The St. Paul Inheritance Fund recently announced the first recipient of their program dedicated to providing aid to the Rondo descendants that were forced out of their homes almost 70 years ago.
Led by city officials such as Mayor Melvin Carter, leaders in charge of the program announced that resident Anthony Bradford is the first new homeowner to be rewarded with funds.
Awarded approximately $90,000 in funds for his new home, Bradford, 22, was able to buy a duplex in the same Rondo area in St. Paul, MN that his family moved to following the Tulsa Race Massacre in 1921. At the age of 18, Bradford was previously left unhoused.
With approximately $2 million devoted to the St. Paul Inheritance Fund, the direct descendants of the misplaced Rondo residents will be able to get up to $110,00 in monetary value to purchase a home. Although only Rondo descendants can get extra funds for their homes, the Inheritance Fund also offers aid for home renovations and down payments for those with low incomes.
After receiving the money, the recipients of the St. Paul Inheritance Fund will not need to repay the government if they continue to own the house for 15 years. If they decide to sell before the 15 year mark, they will get partial forgiveness for the funds.
“Our goal has always been to run out of money and to demonstrate the success and the impactfulness of this program, of this level of investment — to be able to go back to the [Housing Redevelopment Authority] and to be able to go back to our city council and say, ‘this is working,’” said Mayor Carter per CBS News.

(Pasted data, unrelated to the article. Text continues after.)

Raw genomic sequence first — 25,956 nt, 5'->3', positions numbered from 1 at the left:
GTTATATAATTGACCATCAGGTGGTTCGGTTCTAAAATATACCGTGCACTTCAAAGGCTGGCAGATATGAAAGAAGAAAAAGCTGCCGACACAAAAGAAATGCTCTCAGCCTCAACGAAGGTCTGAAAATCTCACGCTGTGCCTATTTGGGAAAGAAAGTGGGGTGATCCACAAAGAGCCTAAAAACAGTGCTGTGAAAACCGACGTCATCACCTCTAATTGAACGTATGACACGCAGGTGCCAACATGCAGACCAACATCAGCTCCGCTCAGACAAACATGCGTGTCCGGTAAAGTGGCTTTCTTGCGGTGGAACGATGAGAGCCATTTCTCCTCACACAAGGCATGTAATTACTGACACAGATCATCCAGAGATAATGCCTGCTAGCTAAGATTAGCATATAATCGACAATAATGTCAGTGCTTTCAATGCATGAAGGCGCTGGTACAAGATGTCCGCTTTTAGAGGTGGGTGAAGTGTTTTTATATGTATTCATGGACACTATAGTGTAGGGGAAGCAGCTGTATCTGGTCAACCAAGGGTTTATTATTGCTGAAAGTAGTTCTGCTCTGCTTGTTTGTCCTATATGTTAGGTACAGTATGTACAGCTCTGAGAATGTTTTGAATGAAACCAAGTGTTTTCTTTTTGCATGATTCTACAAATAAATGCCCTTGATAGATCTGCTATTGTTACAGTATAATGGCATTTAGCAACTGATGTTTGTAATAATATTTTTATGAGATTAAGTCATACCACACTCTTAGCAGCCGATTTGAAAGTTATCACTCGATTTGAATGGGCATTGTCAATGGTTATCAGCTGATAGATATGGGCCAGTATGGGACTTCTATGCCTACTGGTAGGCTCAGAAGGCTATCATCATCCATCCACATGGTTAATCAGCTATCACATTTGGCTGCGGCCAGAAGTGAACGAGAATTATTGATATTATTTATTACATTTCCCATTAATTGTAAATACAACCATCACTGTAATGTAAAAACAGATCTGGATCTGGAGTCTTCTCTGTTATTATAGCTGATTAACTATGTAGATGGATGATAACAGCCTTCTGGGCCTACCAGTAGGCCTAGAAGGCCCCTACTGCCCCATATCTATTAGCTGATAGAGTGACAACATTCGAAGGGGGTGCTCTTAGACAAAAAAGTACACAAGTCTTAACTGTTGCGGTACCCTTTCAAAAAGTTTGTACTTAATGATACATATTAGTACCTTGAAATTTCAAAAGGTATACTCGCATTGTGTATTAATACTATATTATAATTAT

For decades, the Rondo community in St. Paul, MN thrived as a prominent neighborhood for the Black community; according to the project Reconnect Rondo, approximately 80% of the city’s Black American community lived in Rondo.
From 1954 to 1968, however, the Rondo neighborhood was a victim of racist construction plans as the city’s leaders created Interstate 94. Approved by city officials, the plan for I-94 ran straight through the middle of the Rondo neighborhood.
The building and creation of the highway tore the town apart as approximately 700 families lost their homes and 300 owners lost their businesses.
Although the neighborhood leaders, such as Reverend Floyd Massey and Timothy Howard, tried to fight for better conditions as part of the Rondo-St. Anthony Improvement Association, the neighborhood was unable to recover from the effects of the construction of the new interstate.
With the new St. Paul Inheritance Fund, city officials are now trying to make up for their predecessors’ decision to tear apart the Rondo neighborhood.
“We can’t undo those historical wrongs,” said Mayor Carter per CBS News. “But what we can do is provide descendants of Old Rondo like Mr. Bradford the opportunity to reclaim that lost value to rebuild those family inheritances that were gutted to build the freeway that we stand not far from today.”